NEW YORK (
) -- Experts at the Argyle Executive Forum are making a case to buy gold despite its lackluster performance of late.
David Lamb, managing director of jewelry and marketing of the World Gold Council, made a strong case for Indian and Chinese gold buying. India consumed 657 tons of gold in 2010 and actually increased the amount it bought in rupee terms, meaning that people spent more money on gold.
India's 5-day Diwali festival begins today as gold prices are over $1,700 an ounce. Typically the festival of lights provides lots of reasons for consumers to buy gold, although initial reports indicate that buying has been modest. Lamb seems undeterred by short term trends. Indian women, for example, hold 18,000 tons of gold in jewelry form, says Lamb, versus 8,133 tons held by the Federal Reserve. "This market will
continue to move East."
Martin Murenbeeld, chief economist at DundeeWealth, also makes his bullish case for gold. First, he says the European Central Bank has increased its balance sheet by 70% versus 200% for the Federal Reserve. He also believes that the ECB will be forced to keep pumping liquidity into the market to stabilize the Eurozone.
"The more liquidity that is put in the system, the higher goes the gold price," he said. Murenbeeld also speculates that inflation in emerging markets, especially in India and China, almost 10% and 6.1% respectively, will also push prices higher. Lastly, the U.S. dollar is fundamentally weak, which means central banks might want to diversify out of dollars into gold. That trend has already been seen as central banks have become net buyers of gold rather than net sellers.
Murenbeeld says that central banks could collateralize their gold. PIIGS -- Portugal, Ireland, Italy, Greece and Spain -- collectively own 3,000 tons of gold. Italy, which owns the most at 2,400 tons, has a history of using gold as collateral. "I don't think the gold will come on the market but that it will be collateralized." Tongue and cheek, Murenbeeld speculates this could be a way to get China interested in helping Eurozone countries, swapping gold for cash.
Murenbeeld also thinks that politicians will actively try to devalue the U.S. dollar to spur growth. He points to the recent trade bill that just passed the Senate, which raises taxes on imports based how undervalued the foreign currency is deemed to be -- a direct slap at China's weak yuan. Murenbeeld also speculates that the Federal Reserve will have to pump more money into the system, perhaps by buying more mortgaged backed securities.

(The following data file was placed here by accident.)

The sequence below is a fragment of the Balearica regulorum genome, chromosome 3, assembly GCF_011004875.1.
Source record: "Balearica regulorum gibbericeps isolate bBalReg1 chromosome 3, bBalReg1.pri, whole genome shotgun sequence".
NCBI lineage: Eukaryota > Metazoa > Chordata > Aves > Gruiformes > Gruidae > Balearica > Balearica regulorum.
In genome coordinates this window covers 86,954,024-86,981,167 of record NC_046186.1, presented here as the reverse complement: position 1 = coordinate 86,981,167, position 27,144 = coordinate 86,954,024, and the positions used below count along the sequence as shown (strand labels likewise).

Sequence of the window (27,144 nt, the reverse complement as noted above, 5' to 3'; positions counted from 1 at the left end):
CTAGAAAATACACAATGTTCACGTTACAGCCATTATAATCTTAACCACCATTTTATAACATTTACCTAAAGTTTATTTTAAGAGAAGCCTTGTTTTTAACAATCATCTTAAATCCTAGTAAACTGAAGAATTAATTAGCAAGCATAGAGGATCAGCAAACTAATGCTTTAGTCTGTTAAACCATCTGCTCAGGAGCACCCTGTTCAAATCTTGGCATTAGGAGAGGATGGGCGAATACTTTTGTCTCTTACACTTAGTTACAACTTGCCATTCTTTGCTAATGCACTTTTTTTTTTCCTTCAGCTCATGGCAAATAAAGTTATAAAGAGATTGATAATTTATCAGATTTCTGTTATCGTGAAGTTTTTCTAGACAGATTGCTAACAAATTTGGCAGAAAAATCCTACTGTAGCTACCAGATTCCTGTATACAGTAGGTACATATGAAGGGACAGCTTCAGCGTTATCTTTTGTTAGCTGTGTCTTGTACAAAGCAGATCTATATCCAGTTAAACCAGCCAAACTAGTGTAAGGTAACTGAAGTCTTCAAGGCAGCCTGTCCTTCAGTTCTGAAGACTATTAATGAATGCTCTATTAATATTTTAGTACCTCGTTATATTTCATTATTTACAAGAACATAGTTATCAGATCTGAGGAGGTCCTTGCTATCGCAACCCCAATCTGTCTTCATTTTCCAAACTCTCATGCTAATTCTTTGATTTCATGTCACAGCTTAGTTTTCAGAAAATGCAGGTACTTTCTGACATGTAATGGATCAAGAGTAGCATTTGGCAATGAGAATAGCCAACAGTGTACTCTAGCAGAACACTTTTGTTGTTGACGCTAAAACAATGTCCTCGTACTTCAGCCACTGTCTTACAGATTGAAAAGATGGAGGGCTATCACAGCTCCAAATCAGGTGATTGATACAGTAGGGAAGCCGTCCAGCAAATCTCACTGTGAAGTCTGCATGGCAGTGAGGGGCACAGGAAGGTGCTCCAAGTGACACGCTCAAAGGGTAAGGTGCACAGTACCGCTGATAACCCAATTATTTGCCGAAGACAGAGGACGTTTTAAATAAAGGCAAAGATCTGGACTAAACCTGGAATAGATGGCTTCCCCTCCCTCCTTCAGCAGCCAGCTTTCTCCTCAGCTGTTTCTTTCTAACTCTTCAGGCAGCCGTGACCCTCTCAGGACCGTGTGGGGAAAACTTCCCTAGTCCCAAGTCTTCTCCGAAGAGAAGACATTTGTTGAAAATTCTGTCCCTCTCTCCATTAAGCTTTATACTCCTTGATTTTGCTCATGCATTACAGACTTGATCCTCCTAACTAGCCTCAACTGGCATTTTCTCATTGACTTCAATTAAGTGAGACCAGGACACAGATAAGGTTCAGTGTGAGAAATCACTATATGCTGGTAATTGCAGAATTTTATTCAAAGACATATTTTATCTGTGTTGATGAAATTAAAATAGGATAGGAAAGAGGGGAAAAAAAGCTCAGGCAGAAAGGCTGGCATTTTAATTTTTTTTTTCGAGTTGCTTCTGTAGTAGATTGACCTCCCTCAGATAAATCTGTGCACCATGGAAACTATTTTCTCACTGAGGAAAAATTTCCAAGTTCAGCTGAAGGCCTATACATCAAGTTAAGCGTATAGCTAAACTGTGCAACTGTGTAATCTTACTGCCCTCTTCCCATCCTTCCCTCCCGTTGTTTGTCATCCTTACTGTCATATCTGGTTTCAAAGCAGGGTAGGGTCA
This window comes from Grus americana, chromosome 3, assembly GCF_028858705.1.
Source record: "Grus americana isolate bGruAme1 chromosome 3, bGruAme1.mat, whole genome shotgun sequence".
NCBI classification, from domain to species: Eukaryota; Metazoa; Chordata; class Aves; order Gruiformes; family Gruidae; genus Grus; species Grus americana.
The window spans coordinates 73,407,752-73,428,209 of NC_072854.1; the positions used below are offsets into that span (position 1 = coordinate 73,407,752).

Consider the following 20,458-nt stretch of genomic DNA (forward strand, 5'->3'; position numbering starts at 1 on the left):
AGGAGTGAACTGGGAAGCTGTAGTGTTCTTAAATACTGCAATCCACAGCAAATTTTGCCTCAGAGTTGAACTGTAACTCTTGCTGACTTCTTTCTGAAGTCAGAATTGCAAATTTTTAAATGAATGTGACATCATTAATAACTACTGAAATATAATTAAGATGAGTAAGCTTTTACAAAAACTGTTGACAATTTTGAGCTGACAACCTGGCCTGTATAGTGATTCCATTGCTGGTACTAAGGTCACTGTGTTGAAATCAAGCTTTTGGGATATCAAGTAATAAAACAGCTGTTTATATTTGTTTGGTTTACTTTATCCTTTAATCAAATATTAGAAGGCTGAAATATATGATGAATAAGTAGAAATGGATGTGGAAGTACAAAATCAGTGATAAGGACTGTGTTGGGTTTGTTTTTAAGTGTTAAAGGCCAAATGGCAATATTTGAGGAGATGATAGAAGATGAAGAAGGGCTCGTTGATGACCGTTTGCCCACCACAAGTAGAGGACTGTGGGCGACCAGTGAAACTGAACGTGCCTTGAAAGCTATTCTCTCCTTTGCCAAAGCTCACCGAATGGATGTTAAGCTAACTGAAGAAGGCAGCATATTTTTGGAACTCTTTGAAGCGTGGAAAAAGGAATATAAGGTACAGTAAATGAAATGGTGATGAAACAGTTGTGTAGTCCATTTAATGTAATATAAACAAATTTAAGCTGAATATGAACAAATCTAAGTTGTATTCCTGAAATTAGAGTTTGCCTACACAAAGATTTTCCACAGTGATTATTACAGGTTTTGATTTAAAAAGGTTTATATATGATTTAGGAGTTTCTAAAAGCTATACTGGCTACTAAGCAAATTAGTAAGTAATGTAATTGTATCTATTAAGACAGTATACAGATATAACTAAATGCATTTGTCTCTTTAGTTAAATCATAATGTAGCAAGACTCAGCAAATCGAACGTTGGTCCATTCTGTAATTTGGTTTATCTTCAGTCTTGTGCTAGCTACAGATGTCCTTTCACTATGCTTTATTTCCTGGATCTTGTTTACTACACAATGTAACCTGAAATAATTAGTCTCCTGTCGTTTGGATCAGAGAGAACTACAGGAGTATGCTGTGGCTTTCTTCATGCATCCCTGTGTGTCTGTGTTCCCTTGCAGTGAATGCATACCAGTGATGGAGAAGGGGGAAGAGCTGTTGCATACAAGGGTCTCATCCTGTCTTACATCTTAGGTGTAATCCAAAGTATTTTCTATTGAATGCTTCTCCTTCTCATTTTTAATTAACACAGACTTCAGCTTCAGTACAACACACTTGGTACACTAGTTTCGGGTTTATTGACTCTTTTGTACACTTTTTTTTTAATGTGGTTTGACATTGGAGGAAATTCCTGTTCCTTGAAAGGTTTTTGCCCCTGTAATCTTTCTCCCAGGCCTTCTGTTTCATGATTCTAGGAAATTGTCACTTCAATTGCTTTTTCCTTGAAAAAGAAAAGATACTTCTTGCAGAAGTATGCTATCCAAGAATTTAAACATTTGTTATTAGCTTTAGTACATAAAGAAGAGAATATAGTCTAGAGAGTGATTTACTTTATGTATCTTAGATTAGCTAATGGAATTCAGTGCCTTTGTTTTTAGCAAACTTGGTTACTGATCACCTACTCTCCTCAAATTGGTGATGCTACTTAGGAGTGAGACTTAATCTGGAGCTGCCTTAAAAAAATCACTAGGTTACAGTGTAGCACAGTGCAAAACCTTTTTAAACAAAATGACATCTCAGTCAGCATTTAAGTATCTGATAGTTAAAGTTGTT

The one risk for a higher gold price, says Murenbeeld, is a recession. Mureenbeeld says gold doesn't do well in recessions as mass liquidation strikes all assets. But gold does well during the time after a recession when politicians desperately try to jumpstart the economy.
Another risk cited is the threat of a hard landing in China, when China slows growth too fast, which will ultimately curb gold buying. Murenbeeld says, however, that a hard landing in China, under 6% growth, has a very low probability and that growth can moderate safety at 7.5%-8%.
John Hathaway, portfolio manager at Tocqueville Asset Management, says the markets are conducive for "capital market liquidity moving into gold." Negative real interest rates are the key "if liquidity capital cannot get a return in risk free money ... that is like opening the flood gates for capital moving into gold."
Hathaway sees a period of stagnant growth and that more years of this will trigger more social unrest. "What this means is that policy is in a box," meaning that deficit spending and stimulus programs will continue. "As long as you have that you can forget the day to day headlines. It is a very positive environment for gold." Hathaway says that gold is a proactive strategy to deal with this climate and that investors should "get used" to $100 price swings.
Hathaway doesn't think that gold's 10% decline in September, which took prices from $1,923 an ounce to 1,550 an ounce, is material. Hathaway still thinks that gold is a safe haven and that investors simply needed something to sell. "It's a liquid asset with no counter party risk."
Gold stocks are trading at a huge discount, says Hathaway, who says gold stocks can be a "do-over" for those investors that missed buying the physical metal. Hathaway green lights owning the
SPDR Gold Shares
as well as gold stocks.
Until there is a unity of political will like what happened during the Reagan administration when Paul Volker, then-chairman of the Federal Reserve, stepped in and tamed inflation, Hathaway sees gold as the most solid alternative to currencies.
Written by Alix Steel in
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